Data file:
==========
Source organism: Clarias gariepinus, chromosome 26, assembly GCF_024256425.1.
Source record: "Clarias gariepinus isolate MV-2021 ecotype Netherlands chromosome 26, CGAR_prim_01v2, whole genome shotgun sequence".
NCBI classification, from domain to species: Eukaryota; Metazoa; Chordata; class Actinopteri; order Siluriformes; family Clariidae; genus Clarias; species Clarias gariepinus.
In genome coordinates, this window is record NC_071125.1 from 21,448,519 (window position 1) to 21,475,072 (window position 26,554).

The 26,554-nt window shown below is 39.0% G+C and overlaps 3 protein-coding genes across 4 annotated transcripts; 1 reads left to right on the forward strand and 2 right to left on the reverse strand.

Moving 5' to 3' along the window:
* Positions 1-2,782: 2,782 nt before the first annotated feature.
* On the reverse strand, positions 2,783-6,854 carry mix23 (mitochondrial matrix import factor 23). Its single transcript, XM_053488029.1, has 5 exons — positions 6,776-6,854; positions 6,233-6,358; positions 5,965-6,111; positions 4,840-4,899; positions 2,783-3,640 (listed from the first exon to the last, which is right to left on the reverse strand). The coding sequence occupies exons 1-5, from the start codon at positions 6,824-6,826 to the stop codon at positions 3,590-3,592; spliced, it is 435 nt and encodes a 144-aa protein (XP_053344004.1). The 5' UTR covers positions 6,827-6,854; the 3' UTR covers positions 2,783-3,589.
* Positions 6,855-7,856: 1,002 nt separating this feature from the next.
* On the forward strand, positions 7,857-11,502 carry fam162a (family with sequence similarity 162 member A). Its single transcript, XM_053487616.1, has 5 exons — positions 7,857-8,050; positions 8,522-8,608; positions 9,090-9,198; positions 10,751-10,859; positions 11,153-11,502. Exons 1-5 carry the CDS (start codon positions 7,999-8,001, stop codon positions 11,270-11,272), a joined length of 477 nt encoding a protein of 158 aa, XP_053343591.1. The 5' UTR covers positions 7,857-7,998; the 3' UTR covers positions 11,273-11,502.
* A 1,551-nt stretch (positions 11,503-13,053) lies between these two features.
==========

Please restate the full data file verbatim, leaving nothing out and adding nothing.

Source organism: Clarias gariepinus, chromosome 26, assembly GCF_024256425.1.
Source record: "Clarias gariepinus isolate MV-2021 ecotype Netherlands chromosome 26, CGAR_prim_01v2, whole genome shotgun sequence".
NCBI classification, from domain to species: Eukaryota; Metazoa; Chordata; class Actinopteri; order Siluriformes; family Clariidae; genus Clarias; species Clarias gariepinus.
In genome coordinates, this window is record NC_071125.1 from 21,448,519 (window position 1) to 21,475,072 (window position 26,554).

The 26,554-nt window shown below is 39.0% G+C and overlaps 3 protein-coding genes across 4 annotated transcripts; 1 reads left to right on the forward strand and 2 right to left on the reverse strand.

Moving 5' to 3' along the window:
* Positions 1-2,782: 2,782 nt before the first annotated feature.
* On the reverse strand, positions 2,783-6,854 carry mix23 (mitochondrial matrix import factor 23). Its single transcript, XM_053488029.1, has 5 exons — positions 6,776-6,854; positions 6,233-6,358; positions 5,965-6,111; positions 4,840-4,899; positions 2,783-3,640 (listed from the first exon to the last, which is right to left on the reverse strand). The coding sequence occupies exons 1-5, from the start codon at positions 6,824-6,826 to the stop codon at positions 3,590-3,592; spliced, it is 435 nt and encodes a 144-aa protein (XP_053344004.1). The 5' UTR covers positions 6,827-6,854; the 3' UTR covers positions 2,783-3,589.
* Positions 6,855-7,856: 1,002 nt separating this feature from the next.
* On the forward strand, positions 7,857-11,502 carry fam162a (family with sequence similarity 162 member A). Its single transcript, XM_053487616.1, has 5 exons — positions 7,857-8,050; positions 8,522-8,608; positions 9,090-9,198; positions 10,751-10,859; positions 11,153-11,502. Exons 1-5 carry the CDS (start codon positions 7,999-8,001, stop codon positions 11,270-11,272), a joined length of 477 nt encoding a protein of 158 aa, XP_053343591.1. The 5' UTR covers positions 7,857-7,998; the 3' UTR covers positions 11,273-11,502.
* A 1,551-nt stretch (positions 11,503-13,053) lies between these two features.